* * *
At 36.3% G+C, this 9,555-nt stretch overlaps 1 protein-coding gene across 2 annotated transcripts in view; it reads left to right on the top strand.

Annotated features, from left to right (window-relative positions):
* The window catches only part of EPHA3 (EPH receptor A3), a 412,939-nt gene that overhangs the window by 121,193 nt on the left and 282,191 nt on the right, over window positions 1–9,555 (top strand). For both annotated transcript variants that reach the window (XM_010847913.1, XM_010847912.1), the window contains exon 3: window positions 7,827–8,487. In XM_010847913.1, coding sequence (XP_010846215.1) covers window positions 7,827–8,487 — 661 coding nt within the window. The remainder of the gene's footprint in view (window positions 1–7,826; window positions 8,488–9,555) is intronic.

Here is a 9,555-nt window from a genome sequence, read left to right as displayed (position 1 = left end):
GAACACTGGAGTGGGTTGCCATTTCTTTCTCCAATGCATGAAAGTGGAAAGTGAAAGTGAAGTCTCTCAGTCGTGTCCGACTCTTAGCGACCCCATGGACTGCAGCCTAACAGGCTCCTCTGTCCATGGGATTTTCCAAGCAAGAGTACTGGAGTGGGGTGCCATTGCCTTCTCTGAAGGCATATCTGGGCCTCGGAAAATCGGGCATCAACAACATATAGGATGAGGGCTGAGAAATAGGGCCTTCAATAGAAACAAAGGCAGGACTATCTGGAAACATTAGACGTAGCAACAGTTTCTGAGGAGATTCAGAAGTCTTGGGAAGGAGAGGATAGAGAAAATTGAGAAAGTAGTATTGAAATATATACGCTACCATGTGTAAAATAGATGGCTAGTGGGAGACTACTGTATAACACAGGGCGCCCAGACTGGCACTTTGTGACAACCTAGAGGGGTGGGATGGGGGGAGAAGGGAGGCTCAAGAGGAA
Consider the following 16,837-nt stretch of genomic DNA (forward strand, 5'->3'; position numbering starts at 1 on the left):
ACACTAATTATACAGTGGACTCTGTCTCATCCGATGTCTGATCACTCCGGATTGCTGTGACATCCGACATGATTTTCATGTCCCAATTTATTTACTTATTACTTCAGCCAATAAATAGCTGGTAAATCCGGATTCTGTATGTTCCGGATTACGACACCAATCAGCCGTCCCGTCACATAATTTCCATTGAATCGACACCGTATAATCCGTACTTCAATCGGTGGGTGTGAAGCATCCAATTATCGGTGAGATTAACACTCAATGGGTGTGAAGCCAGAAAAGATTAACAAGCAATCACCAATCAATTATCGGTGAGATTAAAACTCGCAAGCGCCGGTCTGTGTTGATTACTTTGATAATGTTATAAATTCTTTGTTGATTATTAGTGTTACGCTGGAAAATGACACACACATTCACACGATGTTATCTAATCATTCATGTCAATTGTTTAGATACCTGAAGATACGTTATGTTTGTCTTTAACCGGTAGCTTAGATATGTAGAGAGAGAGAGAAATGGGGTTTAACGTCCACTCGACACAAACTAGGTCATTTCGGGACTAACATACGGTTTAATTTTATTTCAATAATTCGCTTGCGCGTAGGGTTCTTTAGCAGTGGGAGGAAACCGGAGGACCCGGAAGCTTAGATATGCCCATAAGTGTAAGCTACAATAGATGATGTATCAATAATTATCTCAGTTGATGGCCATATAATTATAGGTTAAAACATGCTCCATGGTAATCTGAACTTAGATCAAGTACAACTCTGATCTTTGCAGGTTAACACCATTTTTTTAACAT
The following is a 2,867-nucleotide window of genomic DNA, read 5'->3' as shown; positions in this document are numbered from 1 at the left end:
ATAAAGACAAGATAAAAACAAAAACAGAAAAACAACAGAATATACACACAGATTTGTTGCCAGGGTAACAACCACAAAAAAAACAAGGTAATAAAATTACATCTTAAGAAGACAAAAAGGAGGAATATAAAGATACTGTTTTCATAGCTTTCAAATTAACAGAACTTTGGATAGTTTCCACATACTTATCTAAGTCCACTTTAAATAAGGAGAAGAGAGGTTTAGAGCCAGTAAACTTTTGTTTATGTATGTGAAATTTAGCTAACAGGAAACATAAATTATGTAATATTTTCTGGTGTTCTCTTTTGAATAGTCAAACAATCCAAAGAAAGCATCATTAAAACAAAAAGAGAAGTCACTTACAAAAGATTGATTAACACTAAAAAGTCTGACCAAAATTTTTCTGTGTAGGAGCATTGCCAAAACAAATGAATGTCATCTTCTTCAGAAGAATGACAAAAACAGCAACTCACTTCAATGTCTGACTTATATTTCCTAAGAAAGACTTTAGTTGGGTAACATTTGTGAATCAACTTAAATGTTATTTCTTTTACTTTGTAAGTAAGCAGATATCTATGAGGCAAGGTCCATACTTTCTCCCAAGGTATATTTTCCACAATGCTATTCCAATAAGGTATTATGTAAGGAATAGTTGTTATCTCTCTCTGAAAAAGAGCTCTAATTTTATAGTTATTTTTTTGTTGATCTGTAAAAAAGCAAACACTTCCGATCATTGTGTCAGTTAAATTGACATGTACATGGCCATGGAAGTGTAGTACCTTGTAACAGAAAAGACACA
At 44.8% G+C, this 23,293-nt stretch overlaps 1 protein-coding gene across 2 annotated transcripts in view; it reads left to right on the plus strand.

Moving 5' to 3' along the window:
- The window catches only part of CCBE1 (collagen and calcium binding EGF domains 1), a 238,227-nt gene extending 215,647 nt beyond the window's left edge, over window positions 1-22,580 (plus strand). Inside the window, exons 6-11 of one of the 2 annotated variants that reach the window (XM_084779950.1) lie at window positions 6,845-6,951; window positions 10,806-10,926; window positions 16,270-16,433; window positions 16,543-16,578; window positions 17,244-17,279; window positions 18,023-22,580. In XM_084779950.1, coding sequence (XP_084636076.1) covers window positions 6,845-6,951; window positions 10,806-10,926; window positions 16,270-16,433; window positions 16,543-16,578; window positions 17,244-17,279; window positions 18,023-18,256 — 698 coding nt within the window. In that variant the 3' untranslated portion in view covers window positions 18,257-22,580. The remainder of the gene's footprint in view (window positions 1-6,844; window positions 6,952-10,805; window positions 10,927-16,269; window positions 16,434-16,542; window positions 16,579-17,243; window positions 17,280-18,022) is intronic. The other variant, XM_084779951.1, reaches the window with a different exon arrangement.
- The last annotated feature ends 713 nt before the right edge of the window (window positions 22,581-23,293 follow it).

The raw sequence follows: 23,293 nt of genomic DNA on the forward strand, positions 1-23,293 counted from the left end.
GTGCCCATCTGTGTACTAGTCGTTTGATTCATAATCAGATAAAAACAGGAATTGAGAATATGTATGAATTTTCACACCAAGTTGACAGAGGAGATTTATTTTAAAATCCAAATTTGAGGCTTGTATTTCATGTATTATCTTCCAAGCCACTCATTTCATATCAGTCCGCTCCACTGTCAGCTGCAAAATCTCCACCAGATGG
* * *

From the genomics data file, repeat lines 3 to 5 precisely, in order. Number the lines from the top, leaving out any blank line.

* The window catches only part of EPHA3 (EPH receptor A3), a 412,939-nt gene that overhangs the window by 121,193 nt on the left and 282,191 nt on the right, over window positions 1–9,555 (top strand). For both annotated transcript variants that reach the window (XM_010847913.1, XM_010847912.1), the window contains exon 3: window positions 7,827–8,487. In XM_010847913.1, coding sequence (XP_010846215.1) covers window positions 7,827–8,487 — 661 coding nt within the window. The remainder of the gene's footprint in view (window positions 1–7,826; window positions 8,488–9,555) is intronic.

Here is a 9,555-nt window from a genome sequence, read left to right as displayed (position 1 = left end):
GAACACTGGAGTGGGTTGCCATTTCTTTCTCCAATGCATGAAAGTGGAAAGTGAAAGTGAAGTCTCTCAGTCGTGTCCGACTCTTAGCGACCCCATGGACTGCAGCCTAACAGGCTCCTCTGTCCATGGGATTTTCCAAGCAAGAGTACTGGAGTGGGGTGCCATTGCCTTCTCTGAAGGCATATCTGGGCCTCGGAAAATCGGGCATCAACAACATATAGGATGAGGGCTGAGAAATAGGGCCTTCAATAGAAACAAAGGCAGGACTATCTGGAAACATTAGACGTAGCAACAGTTTCTGAGGAGATTCAGAAGTCTTGGGAAGGAGAGGATAGAGAAAATTGAGAAAGTAGTATTGAAATATATACGCTACCATGTGTAAAATAGATGGCTAGTGGGAGACTACTGTATAACACAGGGCGCCCAGACTGGCACTTTGTGACAACCTAGAGGGGTGGGATGGGGGGAGAAGGGAGGCTCAAGAGGAA